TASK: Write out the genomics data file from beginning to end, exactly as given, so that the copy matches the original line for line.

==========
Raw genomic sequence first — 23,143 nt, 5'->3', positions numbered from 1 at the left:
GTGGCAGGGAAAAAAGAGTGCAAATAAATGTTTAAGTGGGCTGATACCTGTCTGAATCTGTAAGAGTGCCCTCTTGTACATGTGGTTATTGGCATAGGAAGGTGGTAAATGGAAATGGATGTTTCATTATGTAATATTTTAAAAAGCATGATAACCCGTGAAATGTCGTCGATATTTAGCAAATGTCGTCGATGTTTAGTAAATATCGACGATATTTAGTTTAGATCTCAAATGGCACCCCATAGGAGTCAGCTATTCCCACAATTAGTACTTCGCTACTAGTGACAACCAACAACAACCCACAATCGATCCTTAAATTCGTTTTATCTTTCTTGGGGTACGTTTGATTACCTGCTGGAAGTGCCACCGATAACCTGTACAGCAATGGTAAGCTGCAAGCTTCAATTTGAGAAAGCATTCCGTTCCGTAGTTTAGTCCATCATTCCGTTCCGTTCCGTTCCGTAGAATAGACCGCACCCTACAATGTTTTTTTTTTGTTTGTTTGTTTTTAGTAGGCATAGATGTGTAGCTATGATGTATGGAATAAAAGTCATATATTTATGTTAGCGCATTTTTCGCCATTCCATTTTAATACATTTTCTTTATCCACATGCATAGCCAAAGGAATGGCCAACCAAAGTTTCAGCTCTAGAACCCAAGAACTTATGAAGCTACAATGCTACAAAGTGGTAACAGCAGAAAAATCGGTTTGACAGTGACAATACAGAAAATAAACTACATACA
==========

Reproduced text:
Raw genomic sequence first — 23,143 nt, 5'->3', positions numbered from 1 at the left:
GTGGCAGGGAAAAAAGAGTGCAAATAAATGTTTAAGTGGGCTGATACCTGTCTGAATCTGTAAGAGTGCCCTCTTGTACATGTGGTTATTGGCATAGGAAGGTGGTAAATGGAAATGGATGTTTCATTATGTAATATTTTAAAAAGCATGATAACCCGTGAAATGTCGTCGATATTTAGCAAATGTCGTCGATGTTTAGTAAATATCGACGATATTTAGTTTAGATCTCAAATGGCACCCCATAGGAGTCAGCTATTCCCACAATTAGTACTTCGCTACTAGTGACAACCAACAACAACCCACAATCGATCCTTAAATTCGTTTTATCTTTCTTGGGGTACGTTTGATTACCTGCTGGAAGTGCCACCGATAACCTGTACAGCAATGGTAAGCTGCAAGCTTCAATTTGAGAAAGCATTCCGTTCCGTAGTTTAGTCCATCATTCCGTTCCGTTCCGTTCCGTAGAATAGACCGCACCCTACAATGTTTTTTTTTTGTTTGTTTGTTTTTAGTAGGCATAGATGTGTAGCTATGATGTATGGAATAAAAGTCATATATTTATGTTAGCGCATTTTTCGCCATTCCATTTTAATACATTTTCTTTATCCACATGCATAGCCAAAGGAATGGCCAACCAAAGTTTCAGCTCTAGAACCCAAGAACTTATGAAGCTACAATGCTACAAAGTGGTAACAGCAGAAAAATCGGTTTGACAGTGACAATACAGAAAATAAACTACATACA